Then, how did he move to this new scenario, characterized by a decline in his popularity and the growing wave of demonstrations spreading throughout the country?
The decline in his popularity was exacerbated by the Bitcoin law. Particularly because there is already a precedent [the dollarization of 1999] that is remembered as something disastrous for the country. The country was dollarized abruptly and without consultation, and to this day people remember that as a disastrous decision taken behind people’s backs. That came to the collective memory with the Bitcoin law, an unconsulted law, which to top it all was announced from Miami and in English. In addition, this brought serious problems, since many people do not have the right devices, do not know how to use the apps, do not have access to the Internet and, therefore, need an extra investment to buy the equipment, which affects the cost of living.
Let’s remember that all this is happening in a context of crisis due to the pandemic, rising inflation, devaluation of the country’s bonds, the lowest investment levels in Central America, and high indebtedness. The government can no longer find anyone to lend to and can no longer meet the needs of some ministries and institutions, so it began a policy of adjustment: many public employees are being laid off, public services are suspended, and the transfer of funds to the country’s municipalities is no longer being paid. These funds are called FODES (Fund for the Economic and Social Development of Municipalities) and for most of the mayors’ offices they are their main source of income, since many of them do not collect many taxes and therefore cannot pay salaries or carry out their projects. It is worth remembering that these mayors‘ offices and municipal governments are the first contact of the citizens with the State, which brings about even more social discontent and loss of popularity of the government.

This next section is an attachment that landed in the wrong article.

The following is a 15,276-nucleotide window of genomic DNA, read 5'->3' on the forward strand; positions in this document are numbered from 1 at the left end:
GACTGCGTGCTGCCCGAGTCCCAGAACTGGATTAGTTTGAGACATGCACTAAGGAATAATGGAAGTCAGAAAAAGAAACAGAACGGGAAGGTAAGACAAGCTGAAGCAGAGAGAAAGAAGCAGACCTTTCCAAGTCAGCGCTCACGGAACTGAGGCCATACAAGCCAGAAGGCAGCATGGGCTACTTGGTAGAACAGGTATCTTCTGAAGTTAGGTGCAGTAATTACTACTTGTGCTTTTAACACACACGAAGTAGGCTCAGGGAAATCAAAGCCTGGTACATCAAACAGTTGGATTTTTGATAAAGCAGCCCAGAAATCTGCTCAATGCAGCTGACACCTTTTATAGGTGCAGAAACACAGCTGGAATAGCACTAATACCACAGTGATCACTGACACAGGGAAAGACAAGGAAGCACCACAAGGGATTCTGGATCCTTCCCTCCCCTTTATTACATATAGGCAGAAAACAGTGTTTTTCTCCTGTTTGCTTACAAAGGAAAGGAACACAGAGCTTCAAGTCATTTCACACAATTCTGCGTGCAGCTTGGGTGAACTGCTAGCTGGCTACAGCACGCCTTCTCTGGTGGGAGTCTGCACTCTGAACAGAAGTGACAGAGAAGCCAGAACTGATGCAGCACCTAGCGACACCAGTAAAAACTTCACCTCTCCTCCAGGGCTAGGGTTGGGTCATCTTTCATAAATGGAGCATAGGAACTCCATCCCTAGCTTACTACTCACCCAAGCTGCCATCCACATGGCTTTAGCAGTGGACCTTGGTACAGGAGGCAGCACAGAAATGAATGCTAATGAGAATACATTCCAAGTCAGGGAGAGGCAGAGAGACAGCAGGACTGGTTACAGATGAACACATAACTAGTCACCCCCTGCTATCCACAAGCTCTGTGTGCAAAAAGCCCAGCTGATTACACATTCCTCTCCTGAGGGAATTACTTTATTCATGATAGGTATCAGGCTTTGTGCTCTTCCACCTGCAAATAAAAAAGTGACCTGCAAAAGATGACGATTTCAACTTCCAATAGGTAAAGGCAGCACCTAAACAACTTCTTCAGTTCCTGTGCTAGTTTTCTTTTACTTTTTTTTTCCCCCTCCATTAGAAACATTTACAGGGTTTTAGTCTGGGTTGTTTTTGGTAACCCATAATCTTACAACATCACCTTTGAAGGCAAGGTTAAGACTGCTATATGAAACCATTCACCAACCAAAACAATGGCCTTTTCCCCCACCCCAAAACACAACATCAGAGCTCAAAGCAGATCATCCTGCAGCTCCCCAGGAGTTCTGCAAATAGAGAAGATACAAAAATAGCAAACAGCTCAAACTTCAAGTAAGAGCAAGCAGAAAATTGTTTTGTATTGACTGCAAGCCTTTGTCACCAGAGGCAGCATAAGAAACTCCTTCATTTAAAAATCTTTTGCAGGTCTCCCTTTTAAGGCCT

There are other issues such as the pact with the maras (transnational gangs). On this issue the reaction has been quite strong, especially in intellectual circles, in the foreign press, or from international organizations. But when you look in the communities that are besieged by gangs, in the end they don’t care how you get them to calm down and stop the gangs from bothering them. Basically the agreement consisted of not extraditing gang members to the US; many Salvadoran gangs operate in the US, which is asking for the extradition of their leaders.
Another part of the agreement consisted of better treatment in prisons for detained gang members, but this is something that is in the law, which has to do with basic human rights. Actually, Bukele offered something that the State is obliged to guarantee: dignified treatment, internal workshops, an end to arbitrary arrests and police abuses. Whether the pact with the gangs is good or not is debatable; in any case what is questionable is that it has been done behind the backs of the people and public opinion, that it has not been done in an open dialogue with the communities.
There is also the question of the military intervention in the Assembly in May. This came about because Bukele accused the Assembly of hindering the fight against the pandemic by denying him special funds. What happened is that he was asking for more and more money without public accountability, and there is plenty of evidence of illicit enrichment and embezzlement of those funds, as has been shown by several media [organizations], such as El Faro and others.
Could you tell us about the FMLN, which in the 1980s gained great notoriety worldwide for its revolutionary positions and its fight against the dictatorship, but which currently seems to have become just another party of a failed political system?
In its programme and ideology, the FMLN is a leftist party, or at least what was left of the party. Let us remember that the FMLN emerged in the ‘80s as an agglomeration of various groups fighting against a dictatorship supported by the United States: the Communist Party, unions, the ERP (People’s Revolutionary Army), a social democratic force from the east of the country, among others. The FMLN was the result of the union of different leftist currents in the armed struggle, but with time many of these organizations left the party, and what remained was the more bureaucratic line of the Communist Party.